#### Three factors explaining the difference between results

He then explained three factors that contribute to the difference between climate sensitivity estimated from models compared with that estimated from observations:
• Incomplete global coverage - 15%: The biggest factor affecting low observation estimates of TCR is the incomplete global coverage of historical temperature observations. If the historical coverage is applied to climate model outputs, it reduces the temperature change by about 15%.
• Surface vs air temperature - ~5%: The next biggest factor is using sea surface temperature rather than air temperature in the observational record. If you do that with climate models, the temperature change drops by a little bit under 5%.
• Sea ice edge changes - <5%: Lastly, where the sea ice edge has changed, blending of air and sea temperature in those regions also reduces the temperature change. The amount by which reduces it is the least certain and likely has the smallest effect, something less than 5%.
The image below from Kevin Cowtan's website shows how there has been incomplete global coverage of data over time:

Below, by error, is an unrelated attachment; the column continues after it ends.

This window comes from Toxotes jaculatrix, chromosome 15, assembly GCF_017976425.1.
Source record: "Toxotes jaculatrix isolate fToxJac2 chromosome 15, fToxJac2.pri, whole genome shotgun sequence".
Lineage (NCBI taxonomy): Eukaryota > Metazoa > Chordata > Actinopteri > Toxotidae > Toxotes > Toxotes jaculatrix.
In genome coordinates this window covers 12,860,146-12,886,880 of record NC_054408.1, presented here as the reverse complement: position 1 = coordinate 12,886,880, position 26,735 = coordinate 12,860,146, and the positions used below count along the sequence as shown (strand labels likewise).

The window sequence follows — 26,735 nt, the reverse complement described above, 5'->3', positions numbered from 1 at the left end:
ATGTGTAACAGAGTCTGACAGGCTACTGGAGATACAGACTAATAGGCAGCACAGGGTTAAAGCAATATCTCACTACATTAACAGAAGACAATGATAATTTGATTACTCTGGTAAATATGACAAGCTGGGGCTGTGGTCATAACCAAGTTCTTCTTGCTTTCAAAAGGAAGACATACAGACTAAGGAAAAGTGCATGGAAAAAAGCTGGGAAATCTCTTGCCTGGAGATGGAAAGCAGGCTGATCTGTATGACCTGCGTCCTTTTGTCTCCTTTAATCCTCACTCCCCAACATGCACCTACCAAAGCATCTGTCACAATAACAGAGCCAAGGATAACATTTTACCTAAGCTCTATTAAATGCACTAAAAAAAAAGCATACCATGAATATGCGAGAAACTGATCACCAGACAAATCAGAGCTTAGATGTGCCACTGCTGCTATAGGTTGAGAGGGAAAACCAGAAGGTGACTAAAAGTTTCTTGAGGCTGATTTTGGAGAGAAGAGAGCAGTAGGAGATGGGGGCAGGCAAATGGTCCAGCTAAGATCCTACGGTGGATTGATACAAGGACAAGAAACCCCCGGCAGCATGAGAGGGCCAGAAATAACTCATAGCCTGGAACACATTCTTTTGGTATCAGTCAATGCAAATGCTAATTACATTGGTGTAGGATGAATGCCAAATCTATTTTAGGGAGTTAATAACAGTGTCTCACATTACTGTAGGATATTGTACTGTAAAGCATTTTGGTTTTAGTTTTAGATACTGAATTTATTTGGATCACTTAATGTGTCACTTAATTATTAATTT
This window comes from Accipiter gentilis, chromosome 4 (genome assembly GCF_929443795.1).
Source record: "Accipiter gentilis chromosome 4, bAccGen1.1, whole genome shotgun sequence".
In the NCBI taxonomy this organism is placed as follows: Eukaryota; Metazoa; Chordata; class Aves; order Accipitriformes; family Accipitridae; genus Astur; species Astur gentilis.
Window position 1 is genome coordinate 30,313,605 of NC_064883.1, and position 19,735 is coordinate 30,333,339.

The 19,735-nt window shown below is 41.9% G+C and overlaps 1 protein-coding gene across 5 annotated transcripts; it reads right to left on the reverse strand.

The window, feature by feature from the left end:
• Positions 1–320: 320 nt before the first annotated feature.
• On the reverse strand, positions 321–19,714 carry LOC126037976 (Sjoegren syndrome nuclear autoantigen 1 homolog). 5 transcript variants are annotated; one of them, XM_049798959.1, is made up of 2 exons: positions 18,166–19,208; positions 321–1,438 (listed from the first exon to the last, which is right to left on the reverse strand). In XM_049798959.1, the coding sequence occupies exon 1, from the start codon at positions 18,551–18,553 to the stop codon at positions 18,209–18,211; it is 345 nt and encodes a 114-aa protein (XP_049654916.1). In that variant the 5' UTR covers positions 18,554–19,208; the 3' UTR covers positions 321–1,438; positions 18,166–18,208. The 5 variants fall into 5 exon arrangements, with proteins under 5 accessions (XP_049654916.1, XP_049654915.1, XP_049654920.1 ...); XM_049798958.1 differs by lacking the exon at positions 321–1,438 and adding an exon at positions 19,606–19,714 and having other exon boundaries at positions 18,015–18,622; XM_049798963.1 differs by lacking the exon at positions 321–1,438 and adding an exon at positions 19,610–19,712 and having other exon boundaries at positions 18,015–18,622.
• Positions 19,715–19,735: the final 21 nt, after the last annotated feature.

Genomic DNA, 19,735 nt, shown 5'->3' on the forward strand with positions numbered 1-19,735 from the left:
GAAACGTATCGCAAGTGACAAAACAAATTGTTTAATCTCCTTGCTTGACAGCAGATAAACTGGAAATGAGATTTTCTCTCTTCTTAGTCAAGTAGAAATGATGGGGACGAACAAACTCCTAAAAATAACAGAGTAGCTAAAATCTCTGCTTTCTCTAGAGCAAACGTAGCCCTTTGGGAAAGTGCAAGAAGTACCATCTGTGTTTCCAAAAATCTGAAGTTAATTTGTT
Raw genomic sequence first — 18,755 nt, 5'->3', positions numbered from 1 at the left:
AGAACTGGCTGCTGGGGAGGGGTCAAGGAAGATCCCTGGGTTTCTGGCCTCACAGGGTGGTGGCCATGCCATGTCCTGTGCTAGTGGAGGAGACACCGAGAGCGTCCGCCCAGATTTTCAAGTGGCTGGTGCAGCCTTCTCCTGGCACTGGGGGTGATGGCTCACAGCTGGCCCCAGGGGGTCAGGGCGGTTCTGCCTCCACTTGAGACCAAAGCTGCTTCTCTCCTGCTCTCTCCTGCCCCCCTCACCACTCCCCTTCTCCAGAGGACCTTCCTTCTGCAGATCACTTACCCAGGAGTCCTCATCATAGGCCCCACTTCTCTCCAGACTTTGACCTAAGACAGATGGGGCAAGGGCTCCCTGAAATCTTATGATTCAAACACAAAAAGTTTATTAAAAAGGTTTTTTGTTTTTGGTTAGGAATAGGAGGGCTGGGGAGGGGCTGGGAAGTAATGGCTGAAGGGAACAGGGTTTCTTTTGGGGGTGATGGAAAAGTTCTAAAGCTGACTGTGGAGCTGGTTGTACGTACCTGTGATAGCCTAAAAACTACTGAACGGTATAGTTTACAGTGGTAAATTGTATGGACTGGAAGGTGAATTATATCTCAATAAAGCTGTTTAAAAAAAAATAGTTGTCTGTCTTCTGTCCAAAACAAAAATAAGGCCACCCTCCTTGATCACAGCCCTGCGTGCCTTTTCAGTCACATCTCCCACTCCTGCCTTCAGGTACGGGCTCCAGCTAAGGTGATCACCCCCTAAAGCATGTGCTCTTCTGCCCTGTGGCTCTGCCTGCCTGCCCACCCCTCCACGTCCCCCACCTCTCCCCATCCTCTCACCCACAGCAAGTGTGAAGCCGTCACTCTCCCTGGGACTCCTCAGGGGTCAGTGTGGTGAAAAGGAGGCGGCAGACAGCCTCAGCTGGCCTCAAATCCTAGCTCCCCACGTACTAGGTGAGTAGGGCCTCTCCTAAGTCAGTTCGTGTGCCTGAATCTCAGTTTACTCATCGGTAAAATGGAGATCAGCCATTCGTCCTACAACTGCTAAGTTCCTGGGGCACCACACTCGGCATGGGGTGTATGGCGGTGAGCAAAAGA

Figure 1 | Change in near-surface air temperature from 1861-1880 to 2000-2009 seen globally (left), seen by typical HadCRUT4 data coverage over 2000-2009 (centre) and by typical HadCRUT4 data coverage over 1861-1880 (right). Typical coverage refers to cases where more than 25% of months within that period report data. Source: Kevin Cowtan

As Kevin Cowtan wrote:
When combined, these three factors reduce the temperature change in the climate model outputs by about a quarter. The different handling of the temperature data between the models and observations therefore explains almost all of the difference between the estimates of climate sensitivity from models and observations.

This is also explained in the NASA press release:
The Arctic is warming faster than the rest of Earth, but there are fewer historic temperature readings from there than from lower latitudes because it is so inaccessible. A data set with fewer Arctic temperature measurements naturally shows less warming than a climate model that fully represents the Arctic.

Because it isn't possible to add more measurements from the past, the researchers instead set up the climate models to mimic the limited coverage in the historical records.